There are unforgettable beauties in this very sexy story.

Pub Date: June 12, 2018

ISBN: 978-1-5011-6964-9

Page Count: 352

Publisher: Atria

Review Posted Online: March 20, 2018

Kirkus Reviews Issue: April 1, 2018

Did you like this book?

No Comments Yet

The phrase “tour de force” could have been invented for this audacious novel.

Reader Votes

  • Readers Vote
  • 13

Our Verdict

  • Our Verdict
  • GET IT

  • Kirkus Reviews'
    Best Books Of 2015

  • Kirkus Prize
  • Kirkus Prize

  • National Book Award Finalist


Four men who meet as college roommates move to New York and spend the next three decades gaining renown in their professions—as an architect, painter, actor and lawyer—and struggling with demons in their intertwined personal lives.

Yanagihara (The People in the Trees, 2013) takes the still-bold leap of writing about characters who don’t share her background; in addition to being male, JB is African-American, Malcolm has a black father and white mother, Willem is white, and “Jude’s race was undetermined”—deserted at birth, he was raised in a monastery and had an unspeakably traumatic childhood that’s revealed slowly over the course of the book. Two of them are gay, one straight and one bisexual. There isn’t a single significant female character, and for a long novel, there isn’t much plot. There aren’t even many markers of what’s happening in the outside world; Jude moves to a loft in SoHo as a young man, but we don’t see the neighborhood change from gritty artists’ enclave to glitzy tourist destination. What we get instead is an intensely interior look at the friends’ psyches and relationships, and it’s utterly enthralling. The four men think about work and creativity and success and failure; they cook for each other, compete with each other and jostle for each other’s affection. JB bases his entire artistic career on painting portraits of his friends, while Malcolm takes care of them by designing their apartments and houses. When Jude, as an adult, is adopted by his favorite Harvard law professor, his friends join him for Thanksgiving in Cambridge every year. And when Willem becomes a movie star, they all bask in his glow. Eventually, the tone darkens and the story narrows to focus on Jude as the pain of his past cuts deep into his carefully constructed life.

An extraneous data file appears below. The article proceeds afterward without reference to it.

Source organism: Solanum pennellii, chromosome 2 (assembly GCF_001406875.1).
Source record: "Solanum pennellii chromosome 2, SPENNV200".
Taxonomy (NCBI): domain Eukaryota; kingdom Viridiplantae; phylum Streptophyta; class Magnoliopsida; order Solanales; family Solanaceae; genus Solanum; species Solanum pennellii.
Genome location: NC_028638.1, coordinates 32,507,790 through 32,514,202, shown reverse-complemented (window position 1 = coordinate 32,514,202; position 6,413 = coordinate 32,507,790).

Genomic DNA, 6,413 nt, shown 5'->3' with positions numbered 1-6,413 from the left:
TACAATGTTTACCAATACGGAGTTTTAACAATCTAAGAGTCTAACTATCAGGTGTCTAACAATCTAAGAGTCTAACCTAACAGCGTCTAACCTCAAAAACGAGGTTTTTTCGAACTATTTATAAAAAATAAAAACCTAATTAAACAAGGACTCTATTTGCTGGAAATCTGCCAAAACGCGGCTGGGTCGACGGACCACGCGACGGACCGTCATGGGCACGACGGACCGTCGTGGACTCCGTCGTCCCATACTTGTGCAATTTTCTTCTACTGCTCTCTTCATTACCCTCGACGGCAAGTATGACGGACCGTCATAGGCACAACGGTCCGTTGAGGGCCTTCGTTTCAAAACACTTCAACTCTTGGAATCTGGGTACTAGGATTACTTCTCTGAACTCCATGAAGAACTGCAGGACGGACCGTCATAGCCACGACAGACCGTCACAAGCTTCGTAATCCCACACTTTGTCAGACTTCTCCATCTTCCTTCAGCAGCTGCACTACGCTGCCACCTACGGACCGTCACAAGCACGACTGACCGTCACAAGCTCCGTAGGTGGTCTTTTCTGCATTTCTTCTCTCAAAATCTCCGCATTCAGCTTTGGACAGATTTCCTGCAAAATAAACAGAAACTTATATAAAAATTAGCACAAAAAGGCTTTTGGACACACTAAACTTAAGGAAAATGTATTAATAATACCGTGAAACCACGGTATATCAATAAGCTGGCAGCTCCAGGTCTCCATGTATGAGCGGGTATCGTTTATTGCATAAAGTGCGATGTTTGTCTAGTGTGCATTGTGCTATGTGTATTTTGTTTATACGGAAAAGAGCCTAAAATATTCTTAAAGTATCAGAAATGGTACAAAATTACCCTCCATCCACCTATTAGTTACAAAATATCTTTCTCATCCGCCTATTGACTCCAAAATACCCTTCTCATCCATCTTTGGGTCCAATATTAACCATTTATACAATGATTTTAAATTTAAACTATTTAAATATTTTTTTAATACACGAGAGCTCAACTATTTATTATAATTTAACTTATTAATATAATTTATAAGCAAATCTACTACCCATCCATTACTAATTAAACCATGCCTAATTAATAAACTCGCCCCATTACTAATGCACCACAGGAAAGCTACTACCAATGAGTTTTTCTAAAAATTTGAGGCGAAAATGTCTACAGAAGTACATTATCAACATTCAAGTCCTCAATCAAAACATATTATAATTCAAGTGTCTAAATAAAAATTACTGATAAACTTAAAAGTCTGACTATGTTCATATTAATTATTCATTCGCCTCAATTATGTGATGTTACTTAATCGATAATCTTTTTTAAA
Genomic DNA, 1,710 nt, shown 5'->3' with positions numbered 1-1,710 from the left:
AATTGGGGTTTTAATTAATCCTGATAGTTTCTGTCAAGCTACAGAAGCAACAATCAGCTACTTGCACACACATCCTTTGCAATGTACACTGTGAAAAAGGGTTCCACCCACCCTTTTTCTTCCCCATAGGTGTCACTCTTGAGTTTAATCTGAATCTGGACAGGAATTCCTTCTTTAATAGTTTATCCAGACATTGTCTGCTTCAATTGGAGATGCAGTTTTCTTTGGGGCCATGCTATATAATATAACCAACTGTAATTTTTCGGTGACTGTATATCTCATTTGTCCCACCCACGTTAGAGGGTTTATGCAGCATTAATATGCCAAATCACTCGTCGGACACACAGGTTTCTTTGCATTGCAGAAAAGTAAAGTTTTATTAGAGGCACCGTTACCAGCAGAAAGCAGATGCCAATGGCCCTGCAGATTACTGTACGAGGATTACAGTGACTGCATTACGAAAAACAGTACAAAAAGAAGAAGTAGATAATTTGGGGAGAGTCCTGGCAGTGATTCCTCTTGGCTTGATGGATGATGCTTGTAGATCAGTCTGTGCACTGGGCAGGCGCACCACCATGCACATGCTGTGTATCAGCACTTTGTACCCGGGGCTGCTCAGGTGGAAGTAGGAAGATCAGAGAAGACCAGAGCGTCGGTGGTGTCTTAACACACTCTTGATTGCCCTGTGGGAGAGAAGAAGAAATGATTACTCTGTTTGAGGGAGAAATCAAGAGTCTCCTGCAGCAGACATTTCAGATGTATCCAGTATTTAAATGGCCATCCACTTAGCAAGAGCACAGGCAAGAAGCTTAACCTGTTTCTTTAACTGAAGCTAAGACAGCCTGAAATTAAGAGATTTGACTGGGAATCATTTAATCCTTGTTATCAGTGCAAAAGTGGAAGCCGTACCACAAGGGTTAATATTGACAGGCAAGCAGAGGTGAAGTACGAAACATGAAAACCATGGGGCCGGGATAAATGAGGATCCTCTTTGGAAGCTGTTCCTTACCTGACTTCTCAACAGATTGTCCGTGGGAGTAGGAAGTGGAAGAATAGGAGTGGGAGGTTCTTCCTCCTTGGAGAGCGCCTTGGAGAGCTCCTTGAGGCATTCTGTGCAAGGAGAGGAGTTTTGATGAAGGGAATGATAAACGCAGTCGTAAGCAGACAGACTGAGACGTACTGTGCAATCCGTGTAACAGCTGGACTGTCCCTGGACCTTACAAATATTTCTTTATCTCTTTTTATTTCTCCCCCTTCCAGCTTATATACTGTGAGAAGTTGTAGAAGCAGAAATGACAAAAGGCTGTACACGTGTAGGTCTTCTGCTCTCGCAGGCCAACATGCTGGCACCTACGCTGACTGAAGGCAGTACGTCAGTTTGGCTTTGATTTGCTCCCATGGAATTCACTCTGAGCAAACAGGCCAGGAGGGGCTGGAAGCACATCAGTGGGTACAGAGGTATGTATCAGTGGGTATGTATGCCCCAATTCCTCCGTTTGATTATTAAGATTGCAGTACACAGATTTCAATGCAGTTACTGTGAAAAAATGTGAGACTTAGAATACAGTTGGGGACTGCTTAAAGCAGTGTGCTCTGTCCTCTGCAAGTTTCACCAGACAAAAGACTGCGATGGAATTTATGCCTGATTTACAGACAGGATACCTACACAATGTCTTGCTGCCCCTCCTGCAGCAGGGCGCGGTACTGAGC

The phrase “tour de force” could have been invented for this audacious novel.

Pub Date: March 10, 2015

ISBN: 978-0-385-53925-8

Page Count: 720

Publisher: Doubleday

Review Posted Online: Dec. 22, 2014

Kirkus Reviews Issue: Jan. 1, 2015

Did you like this book?